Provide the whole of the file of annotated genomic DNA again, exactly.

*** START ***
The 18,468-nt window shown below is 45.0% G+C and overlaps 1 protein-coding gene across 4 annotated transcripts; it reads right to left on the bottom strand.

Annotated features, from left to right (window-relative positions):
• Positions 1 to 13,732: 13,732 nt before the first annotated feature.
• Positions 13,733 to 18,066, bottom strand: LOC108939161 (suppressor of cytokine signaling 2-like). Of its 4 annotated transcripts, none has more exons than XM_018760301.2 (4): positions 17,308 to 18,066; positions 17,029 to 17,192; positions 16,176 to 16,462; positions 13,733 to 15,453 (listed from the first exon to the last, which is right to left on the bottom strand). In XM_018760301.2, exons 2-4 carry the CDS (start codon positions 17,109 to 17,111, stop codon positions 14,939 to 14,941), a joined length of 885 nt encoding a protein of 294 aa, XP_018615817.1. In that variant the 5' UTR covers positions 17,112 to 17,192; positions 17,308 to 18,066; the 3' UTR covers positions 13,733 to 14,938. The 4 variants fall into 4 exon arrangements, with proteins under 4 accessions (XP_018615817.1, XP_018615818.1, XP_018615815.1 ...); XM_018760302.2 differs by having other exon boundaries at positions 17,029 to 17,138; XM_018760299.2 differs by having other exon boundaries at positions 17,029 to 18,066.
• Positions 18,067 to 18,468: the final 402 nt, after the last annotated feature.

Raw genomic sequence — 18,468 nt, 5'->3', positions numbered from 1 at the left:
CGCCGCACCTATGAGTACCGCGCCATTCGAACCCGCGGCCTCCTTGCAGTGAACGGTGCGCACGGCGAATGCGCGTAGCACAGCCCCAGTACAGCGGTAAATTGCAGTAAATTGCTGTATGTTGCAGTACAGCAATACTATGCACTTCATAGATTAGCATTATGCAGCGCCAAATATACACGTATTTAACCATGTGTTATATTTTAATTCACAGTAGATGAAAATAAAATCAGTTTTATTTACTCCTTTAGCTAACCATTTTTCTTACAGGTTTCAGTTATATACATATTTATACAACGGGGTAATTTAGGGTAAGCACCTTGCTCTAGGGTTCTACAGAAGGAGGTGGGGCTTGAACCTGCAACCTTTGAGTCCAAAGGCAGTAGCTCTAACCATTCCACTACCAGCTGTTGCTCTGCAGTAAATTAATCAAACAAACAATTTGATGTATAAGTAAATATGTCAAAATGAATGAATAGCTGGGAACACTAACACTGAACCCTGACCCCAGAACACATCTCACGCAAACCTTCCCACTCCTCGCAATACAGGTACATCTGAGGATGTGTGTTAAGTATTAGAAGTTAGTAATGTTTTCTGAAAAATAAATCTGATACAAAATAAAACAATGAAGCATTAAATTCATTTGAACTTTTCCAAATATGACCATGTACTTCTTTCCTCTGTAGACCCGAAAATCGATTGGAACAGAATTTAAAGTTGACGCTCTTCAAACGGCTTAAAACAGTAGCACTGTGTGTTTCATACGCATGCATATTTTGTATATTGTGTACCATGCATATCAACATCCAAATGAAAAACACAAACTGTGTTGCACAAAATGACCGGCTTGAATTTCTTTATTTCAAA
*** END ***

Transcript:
The 18,468-nt window shown below is 45.0% G+C and overlaps 1 protein-coding gene across 4 annotated transcripts; it reads right to left on the bottom strand.

Annotated features, from left to right (window-relative positions):
• Positions 1 to 13,732: 13,732 nt before the first annotated feature.
• Positions 13,733 to 18,066, bottom strand: LOC108939161 (suppressor of cytokine signaling 2-like). Of its 4 annotated transcripts, none has more exons than XM_018760301.2 (4): positions 17,308 to 18,066; positions 17,029 to 17,192; positions 16,176 to 16,462; positions 13,733 to 15,453 (listed from the first exon to the last, which is right to left on the bottom strand). In XM_018760301.2, exons 2-4 carry the CDS (start codon positions 17,109 to 17,111, stop codon positions 14,939 to 14,941), a joined length of 885 nt encoding a protein of 294 aa, XP_018615817.1. In that variant the 5' UTR covers positions 17,112 to 17,192; positions 17,308 to 18,066; the 3' UTR covers positions 13,733 to 14,938. The 4 variants fall into 4 exon arrangements, with proteins under 4 accessions (XP_018615817.1, XP_018615818.1, XP_018615815.1 ...); XM_018760302.2 differs by having other exon boundaries at positions 17,029 to 17,138; XM_018760299.2 differs by having other exon boundaries at positions 17,029 to 18,066.
• Positions 18,067 to 18,468: the final 402 nt, after the last annotated feature.

Raw genomic sequence — 18,468 nt, 5'->3', positions numbered from 1 at the left:
CGCCGCACCTATGAGTACCGCGCCATTCGAACCCGCGGCCTCCTTGCAGTGAACGGTGCGCACGGCGAATGCGCGTAGCACAGCCCCAGTACAGCGGTAAATTGCAGTAAATTGCTGTATGTTGCAGTACAGCAATACTATGCACTTCATAGATTAGCATTATGCAGCGCCAAATATACACGTATTTAACCATGTGTTATATTTTAATTCACAGTAGATGAAAATAAAATCAGTTTTATTTACTCCTTTAGCTAACCATTTTTCTTACAGGTTTCAGTTATATACATATTTATACAACGGGGTAATTTAGGGTAAGCACCTTGCTCTAGGGTTCTACAGAAGGAGGTGGGGCTTGAACCTGCAACCTTTGAGTCCAAAGGCAGTAGCTCTAACCATTCCACTACCAGCTGTTGCTCTGCAGTAAATTAATCAAACAAACAATTTGATGTATAAGTAAATATGTCAAAATGAATGAATAGCTGGGAACACTAACACTGAACCCTGACCCCAGAACACATCTCACGCAAACCTTCCCACTCCTCGCAATACAGGTACATCTGAGGATGTGTGTTAAGTATTAGAAGTTAGTAATGTTTTCTGAAAAATAAATCTGATACAAAATAAAACAATGAAGCATTAAATTCATTTGAACTTTTCCAAATATGACCATGTACTTCTTTCCTCTGTAGACCCGAAAATCGATTGGAACAGAATTTAAAGTTGACGCTCTTCAAACGGCTTAAAACAGTAGCACTGTGTGTTTCATACGCATGCATATTTTGTATATTGTGTACCATGCATATCAACATCCAAATGAAAAACACAAACTGTGTTGCACAAAATGACCGGCTTGAATTTCTTTATTTCAAA